Wednesday, November 25, 2009

Japan gearing up to acquire F-35 fighters instead of F-22s

The Defense Ministry is making arrangements to select the F-35 as Japan’s next mainstay fighter jet, sources at the ministry and the Self-Defense Forces said Sunday. The ministry will embark on the full acquisition process in December and prepare to make budgetary requests for the stealth plane in the fiscal 2011 budget, the sources said.
The ministry is looking to buy 40 of the next-generation jets, which can evade radar and are estimated to cost about 9 yen billion each. The move apparently means priority has been put on strengthening air-defense capabilities as neighboring China makes efforts to enhance its air force by developing its own next-generation aircraft, analysts said.
The ministry, however, may postpone budget requests for the F-35 until fiscal 2012, due to a view in the government that a contract should not be concluded before the jet’s actual capabilities can be confirmed. The F-35 is set to be deployed in the mid-2010s.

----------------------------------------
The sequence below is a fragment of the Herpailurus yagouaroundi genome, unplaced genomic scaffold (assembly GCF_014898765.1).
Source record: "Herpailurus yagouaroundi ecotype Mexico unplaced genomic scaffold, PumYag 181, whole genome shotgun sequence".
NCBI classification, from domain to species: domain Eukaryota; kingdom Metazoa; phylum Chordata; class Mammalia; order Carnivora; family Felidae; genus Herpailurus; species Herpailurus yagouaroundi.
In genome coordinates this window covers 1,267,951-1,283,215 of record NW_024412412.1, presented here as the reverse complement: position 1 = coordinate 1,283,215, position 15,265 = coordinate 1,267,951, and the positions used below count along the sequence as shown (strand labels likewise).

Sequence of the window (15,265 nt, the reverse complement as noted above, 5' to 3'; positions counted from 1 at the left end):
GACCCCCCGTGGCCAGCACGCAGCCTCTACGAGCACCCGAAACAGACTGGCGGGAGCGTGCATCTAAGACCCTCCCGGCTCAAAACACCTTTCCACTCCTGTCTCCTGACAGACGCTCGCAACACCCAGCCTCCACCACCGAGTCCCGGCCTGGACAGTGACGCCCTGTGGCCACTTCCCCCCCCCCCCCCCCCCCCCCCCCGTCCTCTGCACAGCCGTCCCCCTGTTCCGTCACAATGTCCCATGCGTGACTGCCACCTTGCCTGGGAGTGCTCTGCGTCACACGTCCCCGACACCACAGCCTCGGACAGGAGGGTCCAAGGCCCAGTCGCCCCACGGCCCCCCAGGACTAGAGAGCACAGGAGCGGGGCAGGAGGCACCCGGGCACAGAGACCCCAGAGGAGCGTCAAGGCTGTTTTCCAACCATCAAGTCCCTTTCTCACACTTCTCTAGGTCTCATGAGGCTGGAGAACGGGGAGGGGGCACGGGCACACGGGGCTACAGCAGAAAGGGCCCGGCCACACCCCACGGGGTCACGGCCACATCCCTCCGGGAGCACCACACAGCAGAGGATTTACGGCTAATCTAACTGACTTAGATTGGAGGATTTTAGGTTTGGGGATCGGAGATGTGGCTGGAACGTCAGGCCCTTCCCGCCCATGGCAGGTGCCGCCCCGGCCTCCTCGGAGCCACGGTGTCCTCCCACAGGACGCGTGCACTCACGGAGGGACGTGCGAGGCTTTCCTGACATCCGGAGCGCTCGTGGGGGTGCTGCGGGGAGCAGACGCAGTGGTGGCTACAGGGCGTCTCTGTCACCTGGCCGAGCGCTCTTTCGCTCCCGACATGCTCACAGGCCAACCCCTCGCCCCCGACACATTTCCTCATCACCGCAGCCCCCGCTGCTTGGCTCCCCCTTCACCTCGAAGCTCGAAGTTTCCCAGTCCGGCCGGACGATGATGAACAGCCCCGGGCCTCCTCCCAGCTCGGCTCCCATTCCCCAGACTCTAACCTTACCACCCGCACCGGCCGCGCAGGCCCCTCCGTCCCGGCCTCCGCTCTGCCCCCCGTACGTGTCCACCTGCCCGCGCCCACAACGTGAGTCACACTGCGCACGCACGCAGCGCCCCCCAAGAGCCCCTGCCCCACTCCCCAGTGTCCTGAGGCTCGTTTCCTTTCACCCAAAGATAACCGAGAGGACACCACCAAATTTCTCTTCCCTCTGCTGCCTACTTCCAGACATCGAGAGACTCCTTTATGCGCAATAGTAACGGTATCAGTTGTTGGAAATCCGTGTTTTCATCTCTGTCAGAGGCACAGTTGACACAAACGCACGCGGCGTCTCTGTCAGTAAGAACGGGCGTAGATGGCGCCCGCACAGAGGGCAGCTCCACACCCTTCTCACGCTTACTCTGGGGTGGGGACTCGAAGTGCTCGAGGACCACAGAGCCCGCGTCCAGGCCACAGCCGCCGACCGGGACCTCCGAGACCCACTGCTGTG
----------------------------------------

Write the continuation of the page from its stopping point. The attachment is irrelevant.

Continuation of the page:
The F-35 is being jointly developed by the United States, Britain, Australia and other countries. Japan is not participating because doing so would conflict with its principle of banning weapons and arms-technology exports.
Japan initially wanted to acquire the U.S. F-22 stealth jet to replace its aging collection of F-4EJ fighters, which are still used alongside F-15s and other planes, but the United States prohibits the export of the F-22, and plans to halt production have already been announced.
Japan passed on other models, such as the U.S. F/A-18 and F-15FX and the Eurofighter, which is made by a consortium of European manufacturers.
The plan to acquire the F-35 is likely to be incorporated in new defense policy guidelines and a medium-term defense buildup plan to be adopted in December 2010.
The government led by the Democratic Party of Japan decided in October to delay its adoption by a year, partly to reflect the policies of its coalition partners.

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